Culture by Association—Makeshift
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The Pulaar Speaking Association is experimenting with younger programming to engage a new generation of West African immigrants

— Culture by Association

It’s 3 a.m., and the party at the Ghanaian Taxi Driver’s Hall in the Bronx in New York City is still in full swing. Demba Tandia, a Soninke rock star, has been flown in from Paris, and women in the crowd are lined up to ceremoniously shower him with cash, which assistants scoop into large plastic bags. Chiek Fall soon joins from the VIP section, slipping bills to Demba’s assistants.

Chiek, a tall, middle-aged man, is there to represent the Pulaar Speaking Association, an organization of US-based Fulanis—the English name for people who speak Pulaar. Earlier that evening, he presided over a meeting of Mauritanian anti-slavery activists at the group’s headquarters, a small space in Brooklyn’s Bed-Stuy neighborhood, on a block lined with second-floor mosques and halal buffets. Among the crowd were many exiles (including former slaves), as well as activists. Chiek is both, having had to flee Mauritania because of his civil rights work.

Chiek has a courtly demeanor; chatting with him feels like talking to a seasoned teacher, which it turns out he was in Mauritania. As the group’s recently elected president, his main task is to take the 25-year-old association—originally founded to help return member’s bodies to Africa after they died—and transform it into a sustainable cultural organization. To do this, he needs to raise more money and attract the next generation of Pulaar-speaking immigrants to the group.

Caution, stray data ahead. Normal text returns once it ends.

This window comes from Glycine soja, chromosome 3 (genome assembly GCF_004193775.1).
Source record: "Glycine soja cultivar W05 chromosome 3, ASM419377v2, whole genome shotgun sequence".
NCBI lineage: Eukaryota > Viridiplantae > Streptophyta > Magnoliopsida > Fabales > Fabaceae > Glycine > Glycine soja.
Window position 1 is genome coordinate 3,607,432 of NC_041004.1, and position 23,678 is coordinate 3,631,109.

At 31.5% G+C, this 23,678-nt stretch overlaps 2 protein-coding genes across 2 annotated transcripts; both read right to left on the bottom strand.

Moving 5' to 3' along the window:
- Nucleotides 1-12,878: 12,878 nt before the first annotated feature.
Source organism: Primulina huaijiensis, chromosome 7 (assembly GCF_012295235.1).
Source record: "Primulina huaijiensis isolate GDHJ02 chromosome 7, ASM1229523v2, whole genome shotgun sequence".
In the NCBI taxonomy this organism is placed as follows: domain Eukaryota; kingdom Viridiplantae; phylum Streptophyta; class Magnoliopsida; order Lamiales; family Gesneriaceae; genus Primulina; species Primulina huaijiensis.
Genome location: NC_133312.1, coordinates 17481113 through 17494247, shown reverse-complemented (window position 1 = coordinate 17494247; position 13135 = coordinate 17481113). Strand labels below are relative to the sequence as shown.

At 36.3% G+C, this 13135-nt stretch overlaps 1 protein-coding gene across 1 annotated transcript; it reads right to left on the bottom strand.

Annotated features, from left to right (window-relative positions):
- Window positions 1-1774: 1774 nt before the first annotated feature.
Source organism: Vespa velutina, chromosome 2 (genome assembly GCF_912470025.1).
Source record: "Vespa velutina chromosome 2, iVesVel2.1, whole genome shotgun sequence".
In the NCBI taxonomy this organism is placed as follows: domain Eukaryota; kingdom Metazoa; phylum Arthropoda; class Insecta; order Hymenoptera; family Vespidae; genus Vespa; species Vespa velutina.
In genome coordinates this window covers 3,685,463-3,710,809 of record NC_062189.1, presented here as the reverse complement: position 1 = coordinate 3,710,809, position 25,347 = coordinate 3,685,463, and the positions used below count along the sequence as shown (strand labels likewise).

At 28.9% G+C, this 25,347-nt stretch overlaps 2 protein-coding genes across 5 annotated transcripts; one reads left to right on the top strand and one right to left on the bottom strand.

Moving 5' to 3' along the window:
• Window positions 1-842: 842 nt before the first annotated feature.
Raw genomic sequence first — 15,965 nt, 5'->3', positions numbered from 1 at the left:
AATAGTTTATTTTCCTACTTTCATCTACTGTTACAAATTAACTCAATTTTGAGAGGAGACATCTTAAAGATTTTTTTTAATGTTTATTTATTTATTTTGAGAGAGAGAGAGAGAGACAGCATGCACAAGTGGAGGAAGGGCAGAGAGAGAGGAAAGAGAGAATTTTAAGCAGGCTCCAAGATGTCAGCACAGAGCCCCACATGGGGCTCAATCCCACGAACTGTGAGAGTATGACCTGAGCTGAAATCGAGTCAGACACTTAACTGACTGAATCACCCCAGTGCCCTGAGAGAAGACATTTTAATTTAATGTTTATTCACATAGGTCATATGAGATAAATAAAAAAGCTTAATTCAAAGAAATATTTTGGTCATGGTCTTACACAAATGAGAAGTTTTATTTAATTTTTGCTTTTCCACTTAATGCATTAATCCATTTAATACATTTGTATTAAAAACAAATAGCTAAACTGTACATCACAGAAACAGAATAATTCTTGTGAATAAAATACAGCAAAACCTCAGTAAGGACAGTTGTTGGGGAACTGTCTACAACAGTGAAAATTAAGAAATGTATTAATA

“The association is getting old,” he later explains, sitting inside the flashy banquet hall he runs in Brooklyn. “The number of active members is going to be decreasing. It means very fast we need to seek other means of making money.”

Chiek has long been the driving force behind the organization’s cultural offerings. The previous spring, he launched a program to teach Pulaar to children through song; he hopes to eventually hold public performances. The Fulani have a rich musical heritage, and it’s not unusual for a griot, or traditional singer, to stop in for an impromptu recital.

“Because it’s songs,” Chiek says, “they haven’t realized they’re reading, and the best way of teaching is to make people think they’re not learning, especially kids.”

Chiek’s mandate of community-based cultural revitalization isn’t too different from what he did back home. Djibril Ngawa-Ba, a Mauritanian visual artist in Brooklyn, remembers organizing music festivals with Chiek. They would book everything from traditional sounds to desert rock as part of the small but vibrant music scene in Nouakchott, Mauritania’s largest city.

Now Djibril works with Chiek in New York, staging art classes and exhibitions in the organization’s ground-level space. They’ve also offered children’s Koran classes for the last five years. With all this activity, Chiek hopes to start getting grant money, though he’s not sure exactly how that process works.